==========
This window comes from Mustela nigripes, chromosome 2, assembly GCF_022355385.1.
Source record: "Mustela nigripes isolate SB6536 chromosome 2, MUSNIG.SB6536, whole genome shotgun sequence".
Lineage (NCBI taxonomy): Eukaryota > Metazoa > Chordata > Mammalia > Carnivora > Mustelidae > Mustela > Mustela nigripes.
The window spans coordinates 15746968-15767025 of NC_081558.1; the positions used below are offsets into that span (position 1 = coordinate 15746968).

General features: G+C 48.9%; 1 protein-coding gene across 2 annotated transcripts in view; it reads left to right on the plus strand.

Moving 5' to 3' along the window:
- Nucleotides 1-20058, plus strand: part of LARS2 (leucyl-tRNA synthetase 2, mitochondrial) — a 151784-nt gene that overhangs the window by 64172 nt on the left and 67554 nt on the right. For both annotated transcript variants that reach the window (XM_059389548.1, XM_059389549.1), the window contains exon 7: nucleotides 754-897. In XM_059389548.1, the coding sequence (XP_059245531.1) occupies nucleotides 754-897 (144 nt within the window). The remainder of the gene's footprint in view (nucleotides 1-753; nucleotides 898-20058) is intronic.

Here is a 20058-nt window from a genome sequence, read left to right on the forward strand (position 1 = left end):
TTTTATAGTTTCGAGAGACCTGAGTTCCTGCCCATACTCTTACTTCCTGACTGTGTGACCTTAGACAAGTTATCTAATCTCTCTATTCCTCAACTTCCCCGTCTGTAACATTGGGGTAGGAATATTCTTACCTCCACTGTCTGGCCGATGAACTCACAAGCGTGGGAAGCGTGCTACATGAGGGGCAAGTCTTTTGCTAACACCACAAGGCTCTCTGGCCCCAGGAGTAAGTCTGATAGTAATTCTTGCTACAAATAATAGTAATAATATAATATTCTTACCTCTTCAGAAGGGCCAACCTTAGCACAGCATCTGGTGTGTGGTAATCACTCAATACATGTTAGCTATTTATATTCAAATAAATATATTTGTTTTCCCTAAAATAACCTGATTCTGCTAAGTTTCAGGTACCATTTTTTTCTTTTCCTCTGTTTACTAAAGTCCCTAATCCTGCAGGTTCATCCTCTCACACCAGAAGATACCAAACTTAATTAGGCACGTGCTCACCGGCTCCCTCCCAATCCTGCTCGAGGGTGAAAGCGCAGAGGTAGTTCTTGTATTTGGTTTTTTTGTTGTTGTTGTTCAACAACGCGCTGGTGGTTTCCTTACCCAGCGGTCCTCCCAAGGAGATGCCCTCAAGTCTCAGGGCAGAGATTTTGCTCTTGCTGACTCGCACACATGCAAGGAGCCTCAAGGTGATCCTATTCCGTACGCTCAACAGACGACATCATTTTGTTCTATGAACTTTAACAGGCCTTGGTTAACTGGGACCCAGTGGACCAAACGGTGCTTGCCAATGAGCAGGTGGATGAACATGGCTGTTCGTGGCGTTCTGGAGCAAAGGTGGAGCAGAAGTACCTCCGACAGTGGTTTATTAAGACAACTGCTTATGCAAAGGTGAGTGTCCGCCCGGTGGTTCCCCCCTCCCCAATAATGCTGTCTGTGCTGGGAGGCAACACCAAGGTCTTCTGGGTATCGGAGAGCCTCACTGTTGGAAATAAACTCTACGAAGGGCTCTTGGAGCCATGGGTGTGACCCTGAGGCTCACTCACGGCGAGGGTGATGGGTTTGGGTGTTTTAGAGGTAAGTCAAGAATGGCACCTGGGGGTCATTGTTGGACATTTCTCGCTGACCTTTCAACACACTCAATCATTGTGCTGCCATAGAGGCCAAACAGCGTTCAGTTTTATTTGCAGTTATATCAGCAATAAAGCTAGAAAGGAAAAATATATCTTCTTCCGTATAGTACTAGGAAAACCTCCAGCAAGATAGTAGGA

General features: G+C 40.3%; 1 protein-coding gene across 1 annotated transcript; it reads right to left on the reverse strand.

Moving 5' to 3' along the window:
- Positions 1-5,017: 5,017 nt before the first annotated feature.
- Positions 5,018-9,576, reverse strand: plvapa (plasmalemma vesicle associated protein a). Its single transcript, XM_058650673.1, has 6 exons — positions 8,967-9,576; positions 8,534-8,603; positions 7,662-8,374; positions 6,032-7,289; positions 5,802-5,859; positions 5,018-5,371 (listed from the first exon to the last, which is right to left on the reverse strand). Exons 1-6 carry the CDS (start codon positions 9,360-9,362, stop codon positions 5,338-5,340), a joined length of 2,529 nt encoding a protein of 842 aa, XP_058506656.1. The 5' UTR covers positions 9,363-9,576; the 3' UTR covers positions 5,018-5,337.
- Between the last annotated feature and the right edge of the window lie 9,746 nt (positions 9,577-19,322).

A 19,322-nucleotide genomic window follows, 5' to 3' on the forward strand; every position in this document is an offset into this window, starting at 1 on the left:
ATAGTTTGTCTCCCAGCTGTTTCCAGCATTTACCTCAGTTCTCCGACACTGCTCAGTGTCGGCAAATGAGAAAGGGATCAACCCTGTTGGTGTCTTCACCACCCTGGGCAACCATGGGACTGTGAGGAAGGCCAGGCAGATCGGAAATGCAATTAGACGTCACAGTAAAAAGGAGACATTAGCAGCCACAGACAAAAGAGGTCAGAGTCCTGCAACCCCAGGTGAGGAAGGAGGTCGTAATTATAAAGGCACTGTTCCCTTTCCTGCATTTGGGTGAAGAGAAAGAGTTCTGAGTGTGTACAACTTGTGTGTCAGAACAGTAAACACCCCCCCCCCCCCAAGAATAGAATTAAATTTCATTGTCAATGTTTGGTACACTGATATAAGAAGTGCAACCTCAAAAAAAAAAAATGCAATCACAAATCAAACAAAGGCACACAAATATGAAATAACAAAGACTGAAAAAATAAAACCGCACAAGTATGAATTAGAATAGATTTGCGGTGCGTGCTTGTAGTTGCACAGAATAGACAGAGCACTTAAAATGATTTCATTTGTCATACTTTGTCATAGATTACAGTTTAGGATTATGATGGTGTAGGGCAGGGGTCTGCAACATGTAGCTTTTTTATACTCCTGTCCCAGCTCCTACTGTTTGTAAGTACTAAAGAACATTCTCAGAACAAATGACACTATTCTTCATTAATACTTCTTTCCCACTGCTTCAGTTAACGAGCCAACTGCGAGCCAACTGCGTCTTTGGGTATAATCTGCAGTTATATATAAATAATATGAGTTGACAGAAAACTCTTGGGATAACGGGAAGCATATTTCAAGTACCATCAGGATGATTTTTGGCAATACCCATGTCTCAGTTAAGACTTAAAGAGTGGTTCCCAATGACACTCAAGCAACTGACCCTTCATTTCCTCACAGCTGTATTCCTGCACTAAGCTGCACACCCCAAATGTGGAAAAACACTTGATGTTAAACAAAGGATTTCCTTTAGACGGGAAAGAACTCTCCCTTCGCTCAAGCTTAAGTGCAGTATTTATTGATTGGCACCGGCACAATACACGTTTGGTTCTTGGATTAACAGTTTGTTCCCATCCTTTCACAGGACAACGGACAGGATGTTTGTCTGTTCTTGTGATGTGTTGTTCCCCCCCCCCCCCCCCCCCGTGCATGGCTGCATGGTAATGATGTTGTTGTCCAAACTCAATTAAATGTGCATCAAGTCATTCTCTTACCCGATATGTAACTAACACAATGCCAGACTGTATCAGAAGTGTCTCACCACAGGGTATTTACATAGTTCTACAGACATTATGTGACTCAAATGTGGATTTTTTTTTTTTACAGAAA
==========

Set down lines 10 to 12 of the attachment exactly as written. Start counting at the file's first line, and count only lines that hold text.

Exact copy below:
General features: G+C 40.3%; 1 protein-coding gene across 1 annotated transcript; it reads right to left on the reverse strand.

Moving 5' to 3' along the window:
- Positions 1-5,017: 5,017 nt before the first annotated feature.